Ruby City: A modern art experience

Unique museum stands out as a gem in San Antonio’s downtown area


Ruby City’s main entrance. Laura Thevaos/The Paisano

Laura Thevaos, Staff Writer

Approaching from the outside, Ruby City stands out in comparison to the other archaic buildings in downtown San Antonio. It is a burnt red color with tall geometric walls, towering above the ground like a still, hovering ship. 

Ruby City was imagined and founded by dedicated art collector Linda Pace, who lived from 1945-2007. Her inspiration for the architecture came after waking up from a dream one night; a sparkling crimson building appeared to Linda in her sleep and then, using colored pencil, she sketched the fanciful image and shared it with world-renowned architect Sir David Adjaye OBE. 

This $16 million art museum opened up on Oct. 13, 2019, but soon closed due to the pandemic; the museum reopened over the summer. Since Ruby City is back open, strict and careful procedures are being taken to ensure the safety of both visitors and staff. Masks are required upon entry, six-feet safety distances are encouraged and capacity is capped at 50%. There are many incredible artworks displayed in the museum, including large-scale paintings, sculptures, a video film experience and life-size displays. There are also museum associates walking around who are available to give background information to the works and explain the meaning and history behind them. One of the more popular pieces in the collection is by Rachel Whitereed. This work is composed of eight white shelves that look to be upside down, with divets and ridges etched into the plaster.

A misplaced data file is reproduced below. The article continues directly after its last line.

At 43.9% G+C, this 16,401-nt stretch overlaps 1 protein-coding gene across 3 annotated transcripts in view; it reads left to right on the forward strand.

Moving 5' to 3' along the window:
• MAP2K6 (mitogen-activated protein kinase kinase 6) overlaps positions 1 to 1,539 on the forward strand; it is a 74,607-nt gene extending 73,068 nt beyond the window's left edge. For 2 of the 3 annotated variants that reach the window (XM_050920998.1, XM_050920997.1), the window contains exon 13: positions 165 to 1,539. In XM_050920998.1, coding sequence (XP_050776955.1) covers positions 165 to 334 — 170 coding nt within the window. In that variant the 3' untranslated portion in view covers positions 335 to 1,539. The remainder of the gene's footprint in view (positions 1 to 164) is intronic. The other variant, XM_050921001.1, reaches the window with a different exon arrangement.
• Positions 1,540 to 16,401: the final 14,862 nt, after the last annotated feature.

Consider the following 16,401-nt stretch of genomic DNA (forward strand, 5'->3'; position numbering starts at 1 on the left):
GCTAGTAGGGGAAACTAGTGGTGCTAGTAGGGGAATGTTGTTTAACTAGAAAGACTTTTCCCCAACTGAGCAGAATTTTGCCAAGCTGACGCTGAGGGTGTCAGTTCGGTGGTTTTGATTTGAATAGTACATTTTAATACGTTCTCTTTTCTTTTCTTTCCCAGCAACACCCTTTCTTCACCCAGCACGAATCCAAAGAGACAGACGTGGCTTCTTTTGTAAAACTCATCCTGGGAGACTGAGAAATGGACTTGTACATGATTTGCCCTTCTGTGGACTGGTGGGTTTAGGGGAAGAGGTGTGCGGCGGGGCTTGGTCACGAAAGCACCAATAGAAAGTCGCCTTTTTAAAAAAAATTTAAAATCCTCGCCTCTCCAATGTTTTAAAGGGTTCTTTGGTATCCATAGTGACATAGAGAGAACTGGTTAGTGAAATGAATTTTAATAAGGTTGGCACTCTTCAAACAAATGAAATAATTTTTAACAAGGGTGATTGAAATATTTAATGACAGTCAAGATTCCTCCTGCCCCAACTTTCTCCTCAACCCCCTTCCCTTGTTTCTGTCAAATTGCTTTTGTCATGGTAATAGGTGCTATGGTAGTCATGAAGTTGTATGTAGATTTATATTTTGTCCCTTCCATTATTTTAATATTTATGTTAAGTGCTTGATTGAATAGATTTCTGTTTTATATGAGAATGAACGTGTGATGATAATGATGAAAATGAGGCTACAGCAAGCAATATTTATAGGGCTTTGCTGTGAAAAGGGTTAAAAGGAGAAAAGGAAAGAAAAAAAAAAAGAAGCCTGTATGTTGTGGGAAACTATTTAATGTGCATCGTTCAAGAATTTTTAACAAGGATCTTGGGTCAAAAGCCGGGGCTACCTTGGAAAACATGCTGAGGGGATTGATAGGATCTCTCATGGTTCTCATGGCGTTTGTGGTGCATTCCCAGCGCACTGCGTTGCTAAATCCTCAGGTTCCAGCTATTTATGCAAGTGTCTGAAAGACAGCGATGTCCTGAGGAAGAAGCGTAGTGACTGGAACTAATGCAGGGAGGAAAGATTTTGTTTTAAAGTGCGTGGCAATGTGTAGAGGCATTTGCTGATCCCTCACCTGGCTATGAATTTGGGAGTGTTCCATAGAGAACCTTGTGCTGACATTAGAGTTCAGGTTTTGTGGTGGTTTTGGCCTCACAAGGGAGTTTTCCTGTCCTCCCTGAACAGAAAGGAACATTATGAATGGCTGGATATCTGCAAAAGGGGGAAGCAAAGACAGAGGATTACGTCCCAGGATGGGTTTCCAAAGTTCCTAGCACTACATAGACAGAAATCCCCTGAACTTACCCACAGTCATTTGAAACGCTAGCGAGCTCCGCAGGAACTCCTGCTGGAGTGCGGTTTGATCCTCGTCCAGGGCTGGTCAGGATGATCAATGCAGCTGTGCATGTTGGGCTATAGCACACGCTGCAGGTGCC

“Most basically it is a casting of books. You can see that all these books were on a bookshelf and she is casting the negative space. You can see some of these left an imprint of pages. In some cases the pages were decaying or older. This artist is very well known for doing this stuff. She once casted a literal house. She also designed the Holocaust museum in Vienna, which also has to do with books. But it has to do with empty bookshelves, because of all the books that were burned during the Holocaust,” explained one of the museum associates. 

Another piece that catches the eye is a bronze sculpture of a woman lying on a block of wood, her hair braided and her eyes closed. This work is by artist Wangechi Mutu and is titled “The Second Dreamer.”

“This bust plays upon some really common historical tropes. As you can see this is not a bust that portrays western ideals of beauty, like other European busts. This rejects that idealized beauty and elevates a different kind of beauty,” the museum associate further explained. 

Another work that has a lot of meaning behind it is by artist Glenn Ligon called “Stranger in the Village.” It is a large-scale work made with layers of shimmering coal dust, which reveal text called “Stranger in the Village” from author James Baldwin, detailing an experience he had travelling to Leukerbad, Switzerland. He was the only Black man the people there had ever seen, and he refers in this passage to the racism and rage he experienced living there. Ligon chose this piece as a commentary on modern culture, himself being a Black man. The words slowly reveal themselves as viewers observe the artwork. 

In total, Ruby City is an incredible place to visit and there are many more works available to view. The museum is open to the public Thursday, Friday, Saturday and Sunday from 10 a.m. to 6 p.m. Admission to the museum is free. Walk-ins will be accommodated as long as the capacity limit has not been met; reservations are encouraged and can be made at or by calling 210-227-8400.